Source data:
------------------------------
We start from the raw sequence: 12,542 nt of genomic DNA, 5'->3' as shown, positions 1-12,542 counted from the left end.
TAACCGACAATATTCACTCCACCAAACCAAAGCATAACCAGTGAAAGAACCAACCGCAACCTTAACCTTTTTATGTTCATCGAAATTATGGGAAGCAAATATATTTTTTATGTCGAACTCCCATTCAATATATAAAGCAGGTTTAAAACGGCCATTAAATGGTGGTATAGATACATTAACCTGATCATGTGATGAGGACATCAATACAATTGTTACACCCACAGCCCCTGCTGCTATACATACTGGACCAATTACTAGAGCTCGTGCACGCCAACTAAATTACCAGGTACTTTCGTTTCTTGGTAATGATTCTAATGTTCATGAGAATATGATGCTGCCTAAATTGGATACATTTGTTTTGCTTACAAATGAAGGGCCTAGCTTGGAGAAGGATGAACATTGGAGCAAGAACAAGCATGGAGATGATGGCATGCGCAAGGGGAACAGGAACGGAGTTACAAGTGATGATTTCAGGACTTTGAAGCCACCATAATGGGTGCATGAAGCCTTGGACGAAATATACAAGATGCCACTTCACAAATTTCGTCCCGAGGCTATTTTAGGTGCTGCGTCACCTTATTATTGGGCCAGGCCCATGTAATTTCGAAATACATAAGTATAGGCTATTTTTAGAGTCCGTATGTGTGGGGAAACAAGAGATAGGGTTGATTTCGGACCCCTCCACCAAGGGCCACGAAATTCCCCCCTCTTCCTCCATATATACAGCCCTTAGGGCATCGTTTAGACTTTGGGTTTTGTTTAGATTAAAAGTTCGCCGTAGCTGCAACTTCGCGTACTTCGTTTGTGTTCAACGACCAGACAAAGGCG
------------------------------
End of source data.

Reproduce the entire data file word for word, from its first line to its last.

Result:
We start from the raw sequence: 12,542 nt of genomic DNA, 5'->3' as shown, positions 1-12,542 counted from the left end.
TAACCGACAATATTCACTCCACCAAACCAAAGCATAACCAGTGAAAGAACCAACCGCAACCTTAACCTTTTTATGTTCATCGAAATTATGGGAAGCAAATATATTTTTTATGTCGAACTCCCATTCAATATATAAAGCAGGTTTAAAACGGCCATTAAATGGTGGTATAGATACATTAACCTGATCATGTGATGAGGACATCAATACAATTGTTACACCCACAGCCCCTGCTGCTATACATACTGGACCAATTACTAGAGCTCGTGCACGCCAACTAAATTACCAGGTACTTTCGTTTCTTGGTAATGATTCTAATGTTCATGAGAATATGATGCTGCCTAAATTGGATACATTTGTTTTGCTTACAAATGAAGGGCCTAGCTTGGAGAAGGATGAACATTGGAGCAAGAACAAGCATGGAGATGATGGCATGCGCAAGGGGAACAGGAACGGAGTTACAAGTGATGATTTCAGGACTTTGAAGCCACCATAATGGGTGCATGAAGCCTTGGACGAAATATACAAGATGCCACTTCACAAATTTCGTCCCGAGGCTATTTTAGGTGCTGCGTCACCTTATTATTGGGCCAGGCCCATGTAATTTCGAAATACATAAGTATAGGCTATTTTTAGAGTCCGTATGTGTGGGGAAACAAGAGATAGGGTTGATTTCGGACCCCTCCACCAAGGGCCACGAAATTCCCCCCTCTTCCTCCATATATACAGCCCTTAGGGCATCGTTTAGACTTTGGGTTTTGTTTAGATTAAAAGTTCGCCGTAGCTGCAACTTCGCGTACTTCGTTTGTGTTCAACGACCAGACAAAGGCG